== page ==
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Scottish PEN response to imprisonment of writer Craig Murray

We join with writers and organisations around the world to express concern about the impending imprisonment of Scottish writer and blogger Craig Murray on a sentence of eight months.

August 4, 2021

On Friday 30th July 2021, a post was shared from the Scottish PEN Twitter account where we joined with writers and organisations around the world to express concern about the impending imprisonment of Scottish writer and blogger Craig Murray on a sentence of eight months. As of Sunday, 1st August, Murray is now imprisoned.

Not only is this event – the first imprisonment of a writer in Scotland in living memory – of direct relevance to the work of Scottish PEN, but the terms of the sentence also constitutes a potentially significant development in Scots Law.  As an organisation with core concern in human rights and the defence of writers, the Board of Scottish PEN feels it appropriate to respond.  That Craig Murray has been imprisoned on a charge of ‘jigsaw identification’ may represent a precedent with implications for the freedoms of a diverse media and journalism in this country, and possibly beyond.

In a case this complex, with so many important nuances and implications, it is also necessary to detail our concerns:

Identification of persons afforded anonymity by the courts is a serious matter. Scottish PEN wholeheartedly supports our courts protection of identity and privacy of witnesses and parties where necessary, particularly in cases concerning claims of sexual offences. That, however, does not negate our concern at the decision to imprison Mr Murray.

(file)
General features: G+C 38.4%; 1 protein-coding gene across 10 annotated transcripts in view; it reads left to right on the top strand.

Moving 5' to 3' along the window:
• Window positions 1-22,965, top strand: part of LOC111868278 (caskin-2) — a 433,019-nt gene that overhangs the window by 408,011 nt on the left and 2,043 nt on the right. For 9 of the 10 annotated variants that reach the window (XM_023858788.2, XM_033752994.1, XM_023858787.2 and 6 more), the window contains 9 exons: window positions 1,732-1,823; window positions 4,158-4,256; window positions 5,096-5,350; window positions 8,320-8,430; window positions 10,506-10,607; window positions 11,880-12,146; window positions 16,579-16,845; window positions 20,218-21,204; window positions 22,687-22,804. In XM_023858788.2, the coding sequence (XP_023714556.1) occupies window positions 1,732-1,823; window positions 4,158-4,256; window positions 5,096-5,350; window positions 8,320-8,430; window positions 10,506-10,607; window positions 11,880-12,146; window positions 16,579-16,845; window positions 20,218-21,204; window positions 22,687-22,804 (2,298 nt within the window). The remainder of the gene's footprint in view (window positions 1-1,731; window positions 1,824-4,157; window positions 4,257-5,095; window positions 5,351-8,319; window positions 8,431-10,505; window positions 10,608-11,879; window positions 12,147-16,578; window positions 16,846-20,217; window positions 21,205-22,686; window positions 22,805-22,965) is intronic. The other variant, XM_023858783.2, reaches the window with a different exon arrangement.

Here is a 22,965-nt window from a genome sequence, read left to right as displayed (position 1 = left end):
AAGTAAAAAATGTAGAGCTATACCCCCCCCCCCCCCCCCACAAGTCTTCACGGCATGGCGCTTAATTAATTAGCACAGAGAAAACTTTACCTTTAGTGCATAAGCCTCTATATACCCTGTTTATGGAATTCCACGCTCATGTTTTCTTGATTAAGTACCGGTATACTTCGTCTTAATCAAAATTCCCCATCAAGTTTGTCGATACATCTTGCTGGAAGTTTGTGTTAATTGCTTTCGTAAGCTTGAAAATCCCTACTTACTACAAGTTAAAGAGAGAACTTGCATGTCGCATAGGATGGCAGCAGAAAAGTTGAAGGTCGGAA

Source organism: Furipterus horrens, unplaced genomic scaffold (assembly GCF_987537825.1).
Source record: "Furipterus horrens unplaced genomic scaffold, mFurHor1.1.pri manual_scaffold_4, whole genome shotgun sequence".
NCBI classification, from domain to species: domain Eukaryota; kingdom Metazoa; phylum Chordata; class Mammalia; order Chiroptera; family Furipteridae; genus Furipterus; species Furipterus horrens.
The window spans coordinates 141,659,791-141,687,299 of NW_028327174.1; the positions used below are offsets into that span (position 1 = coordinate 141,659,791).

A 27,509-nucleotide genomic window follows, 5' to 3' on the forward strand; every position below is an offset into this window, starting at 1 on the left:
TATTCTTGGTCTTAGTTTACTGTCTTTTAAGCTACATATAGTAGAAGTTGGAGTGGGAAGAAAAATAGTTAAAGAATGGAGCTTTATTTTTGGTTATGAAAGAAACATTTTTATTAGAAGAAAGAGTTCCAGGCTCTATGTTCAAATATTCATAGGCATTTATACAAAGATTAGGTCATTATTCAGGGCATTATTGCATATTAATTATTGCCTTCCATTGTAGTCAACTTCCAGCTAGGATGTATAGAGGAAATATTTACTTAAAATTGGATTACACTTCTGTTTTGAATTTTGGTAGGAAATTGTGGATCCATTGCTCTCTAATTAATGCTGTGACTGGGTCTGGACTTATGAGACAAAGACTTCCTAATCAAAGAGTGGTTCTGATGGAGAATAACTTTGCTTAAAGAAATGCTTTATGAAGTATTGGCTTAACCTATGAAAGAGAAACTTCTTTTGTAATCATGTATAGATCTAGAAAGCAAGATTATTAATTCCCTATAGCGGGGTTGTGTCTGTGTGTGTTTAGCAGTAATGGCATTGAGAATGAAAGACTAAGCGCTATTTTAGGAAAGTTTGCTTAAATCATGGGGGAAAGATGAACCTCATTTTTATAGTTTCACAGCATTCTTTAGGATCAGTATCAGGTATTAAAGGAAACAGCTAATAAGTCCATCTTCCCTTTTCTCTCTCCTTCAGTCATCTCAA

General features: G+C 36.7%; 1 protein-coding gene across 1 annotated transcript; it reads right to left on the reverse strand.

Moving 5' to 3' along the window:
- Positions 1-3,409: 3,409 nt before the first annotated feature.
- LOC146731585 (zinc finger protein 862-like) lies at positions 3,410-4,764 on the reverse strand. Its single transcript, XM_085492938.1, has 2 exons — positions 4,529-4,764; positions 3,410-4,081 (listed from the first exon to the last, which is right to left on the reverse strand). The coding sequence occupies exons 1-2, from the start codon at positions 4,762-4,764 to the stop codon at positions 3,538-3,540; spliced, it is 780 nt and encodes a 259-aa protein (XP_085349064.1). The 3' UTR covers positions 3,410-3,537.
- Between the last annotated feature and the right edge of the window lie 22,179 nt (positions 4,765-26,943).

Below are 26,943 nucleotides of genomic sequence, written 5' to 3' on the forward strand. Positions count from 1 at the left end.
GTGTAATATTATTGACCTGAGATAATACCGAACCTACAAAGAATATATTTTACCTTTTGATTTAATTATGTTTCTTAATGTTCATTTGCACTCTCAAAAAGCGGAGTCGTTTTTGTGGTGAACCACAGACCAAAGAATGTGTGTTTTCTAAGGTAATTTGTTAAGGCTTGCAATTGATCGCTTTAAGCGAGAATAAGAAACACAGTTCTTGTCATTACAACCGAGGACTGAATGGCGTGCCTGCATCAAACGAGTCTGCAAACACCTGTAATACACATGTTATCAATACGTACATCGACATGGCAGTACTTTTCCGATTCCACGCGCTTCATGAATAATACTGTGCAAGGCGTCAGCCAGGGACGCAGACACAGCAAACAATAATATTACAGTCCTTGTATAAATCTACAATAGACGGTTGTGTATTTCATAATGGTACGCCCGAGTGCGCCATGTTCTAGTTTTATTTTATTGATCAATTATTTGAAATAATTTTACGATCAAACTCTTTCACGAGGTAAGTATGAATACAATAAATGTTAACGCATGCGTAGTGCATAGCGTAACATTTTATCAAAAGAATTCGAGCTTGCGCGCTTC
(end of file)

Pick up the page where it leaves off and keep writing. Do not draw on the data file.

Writers and ordinary citizens active on social media could now be subject to the precedent set by this decision. That a writer and blogger becomes the first person in Scotland imprisoned for media contempt in living memory should give us serious pause, particularly as the court found no evidence any protected person was identified by his action. 

The sentence also goes against the Scottish Government’s oft-repeated policy statements regarding ineffective short prison terms. Such a punitive sentence seems disproportionate and may lead to a chilling effect on the work of writers and journalists commenting on controversial cases, especially those with political implications.

For those reasons Scottish PEN joins human rights organisations, writers, and journalists around the world in expressing serious concern at the sentence passed on Mr Murray, and regret at the UK Supreme Court’s refusal to hear his appeal.

The Board of Scottish PEN